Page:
DNS (Domain Name System) provides us a way to give names to ip addresses. For example, if you have a Database running on a host in your local network behind the ip 192.168.1.6 (Host B), you can name it "db" by adding a line in the hosts file on your host (Host A):
# appends to a file every line you make (icluding \n) until you interrupt
cat >> /etc/hosts
Whatever we put inside
/etc/hosts file will be taken for granted, and is the source of truth for that host - If we run
hostname on host B, we will see that the actual name of the host is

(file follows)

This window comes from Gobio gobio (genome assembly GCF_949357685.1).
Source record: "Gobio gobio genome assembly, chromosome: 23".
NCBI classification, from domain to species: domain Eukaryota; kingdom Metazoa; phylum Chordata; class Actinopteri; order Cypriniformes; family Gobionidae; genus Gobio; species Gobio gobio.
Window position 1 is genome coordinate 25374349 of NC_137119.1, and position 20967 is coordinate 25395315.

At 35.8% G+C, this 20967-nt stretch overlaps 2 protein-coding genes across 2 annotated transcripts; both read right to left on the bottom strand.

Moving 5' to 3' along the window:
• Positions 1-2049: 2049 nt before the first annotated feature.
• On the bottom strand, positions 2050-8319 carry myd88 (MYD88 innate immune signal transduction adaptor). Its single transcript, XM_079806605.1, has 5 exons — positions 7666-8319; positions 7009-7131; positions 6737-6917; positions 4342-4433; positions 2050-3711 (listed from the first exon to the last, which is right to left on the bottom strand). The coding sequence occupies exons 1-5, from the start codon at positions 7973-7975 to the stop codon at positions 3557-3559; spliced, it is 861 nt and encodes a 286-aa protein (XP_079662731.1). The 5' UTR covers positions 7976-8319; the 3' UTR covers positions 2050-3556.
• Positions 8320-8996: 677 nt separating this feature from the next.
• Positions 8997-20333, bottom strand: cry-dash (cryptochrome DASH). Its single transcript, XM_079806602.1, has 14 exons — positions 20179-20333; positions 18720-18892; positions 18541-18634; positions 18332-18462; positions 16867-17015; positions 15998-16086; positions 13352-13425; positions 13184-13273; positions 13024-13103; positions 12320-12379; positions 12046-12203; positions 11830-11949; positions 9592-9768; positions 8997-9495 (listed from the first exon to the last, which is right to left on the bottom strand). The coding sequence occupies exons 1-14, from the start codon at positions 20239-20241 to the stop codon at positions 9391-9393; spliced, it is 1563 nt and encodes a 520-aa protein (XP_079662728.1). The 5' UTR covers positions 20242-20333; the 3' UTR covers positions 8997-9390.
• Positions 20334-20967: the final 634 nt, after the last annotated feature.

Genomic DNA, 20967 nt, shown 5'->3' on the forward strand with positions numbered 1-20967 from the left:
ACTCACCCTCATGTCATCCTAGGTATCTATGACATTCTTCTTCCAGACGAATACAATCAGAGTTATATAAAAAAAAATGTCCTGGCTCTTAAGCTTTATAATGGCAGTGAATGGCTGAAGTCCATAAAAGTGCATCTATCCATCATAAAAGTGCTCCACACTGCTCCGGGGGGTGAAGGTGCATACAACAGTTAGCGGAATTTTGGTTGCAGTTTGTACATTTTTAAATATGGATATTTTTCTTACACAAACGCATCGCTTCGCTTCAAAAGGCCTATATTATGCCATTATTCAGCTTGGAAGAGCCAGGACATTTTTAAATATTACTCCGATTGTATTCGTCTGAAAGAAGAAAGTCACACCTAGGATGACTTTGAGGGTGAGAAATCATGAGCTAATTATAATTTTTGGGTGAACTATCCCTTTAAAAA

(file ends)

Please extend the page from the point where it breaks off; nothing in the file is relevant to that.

host-2, but host A doesn't care. You can even use this approach to fool system A that system B is Google.
Whenever you try to reach db, the host A will look at its hosts file, find the record that says db points to 192.168.1.6, and reach to that IP address. If it can't find the requested Domain Name, it will ask DNS server for help. This process is known as DNS Resolution.
Within a small network, you can get away with specifying the names and the ip addresses of other hosts in the hosts file. As the system grows, this will grow harder to maintain as the files will grow bigger, and as one of the server IPs changes, you'd have to update all of the hosts. The solution to this is to centrally manage DNS entries in a DNS Server.
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